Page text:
The Vestibulocochlear Nerve (CN VIII)

Original Editor - Lucinda hampton

Top Contributors - Lucinda hampton  

Introduction[edit | edit source]

CN 8.png

The vestibulocochlear nerve, also known as cranial nerve eight (CN VIII), consists of the vestibular and cochlear nerves. It is located in the internal auditory meatus (internal auditory canal).

  • The vestibular nerve is primarily responsible for maintaining body balance and eye movements, while
  • The cochlear nerve is responsible for hearing.

CN VIII injuries are the result of pathological processes or injuries that commonly involve the cerebellopontine angle (CPA), the internal auditory canal (IAC), or the inner ear. In such cases, symptoms such as vertigo, nystagmus, tinnitus, and sensorineural hearing loss may occur[1]

Anatomy[edit | edit source]

Vestibulocochlear nerve.jpg

The vestibulocochlear is one of the 12 cranial nerves, it runs between the pons (the middle of the brainstem) and the medulla oblongata (the lower part of the brainstem).

  • The vestibular part of the nerve then travels from the inner ear in a group of nerve cells called the vestibular ganglion.
  • The cochlear part of the nerve travels from the cochlea in the inner ear in the spiral ganglion[2].

Image 2: Tractography showing vestibulocochlear nerve (a procedure to demonstrate the neural tracts using special techniques of MRI, and computer-based image analysis[3]).

Function[edit | edit source]

Vestibulocochlear Nerve.jpg

The function of the vestibulocochlear nerve is purely sensory. It has no motor function. It communicate sound and equilibrium information from the inner ear to the brain.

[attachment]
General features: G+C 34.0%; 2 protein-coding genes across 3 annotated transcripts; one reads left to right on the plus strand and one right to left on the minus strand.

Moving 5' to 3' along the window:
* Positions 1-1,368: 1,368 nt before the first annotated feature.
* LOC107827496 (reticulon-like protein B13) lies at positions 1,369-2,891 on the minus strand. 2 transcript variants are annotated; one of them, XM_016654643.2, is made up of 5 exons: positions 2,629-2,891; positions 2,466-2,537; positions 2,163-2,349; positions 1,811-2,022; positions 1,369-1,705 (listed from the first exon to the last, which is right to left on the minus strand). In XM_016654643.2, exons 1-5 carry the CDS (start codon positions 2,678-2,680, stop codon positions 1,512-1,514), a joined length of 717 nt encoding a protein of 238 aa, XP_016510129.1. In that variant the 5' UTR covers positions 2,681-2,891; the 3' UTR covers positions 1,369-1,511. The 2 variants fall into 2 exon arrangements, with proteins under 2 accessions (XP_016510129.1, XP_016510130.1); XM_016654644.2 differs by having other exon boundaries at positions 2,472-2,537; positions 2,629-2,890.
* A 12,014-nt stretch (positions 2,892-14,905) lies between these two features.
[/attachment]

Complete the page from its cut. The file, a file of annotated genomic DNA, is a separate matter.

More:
• The cochlea, the part of the inner ear where the cochlear part of the nerve originates, detects soundwaves. These then travel from the spiral ganglion to the brain.
  • The vestibular apparatus, where the vestibular part of the nerve originates, detects changes in the head’s position based on gravity. Then the position of the head communicates information about balance to the brain[2].

Physiotherapy Implications[edit | edit source]


A problem with the sensory information being relayed to the brain via the vestibulocochlear nerve is termed a peripheral vestibular disorder. 

Conditions of the vestibulocochlear nerve can affect balance and hearing and may cause vertigo, vomiting, ringing in the ears, a false sense of motion, motion sickness, or even hearing loss.

Physiotherapists are commonly involved with the retraining of balance. See below links for more details.

References[edit | edit source]

  1. Bordoni B, Sugumar K, Daly DT. Neuroanatomy, cranial nerve 8 (vestibulocochlear). StatPearls [Internet]. 2020 Jan 12.Available from: (accessed5.2.2021)
  2. 2.0 2.1 Very well health CN VIII Available from: (last accessed 5.2.2021)
  3. Sensagent Tractography Available from: (accessed 5.2.2021)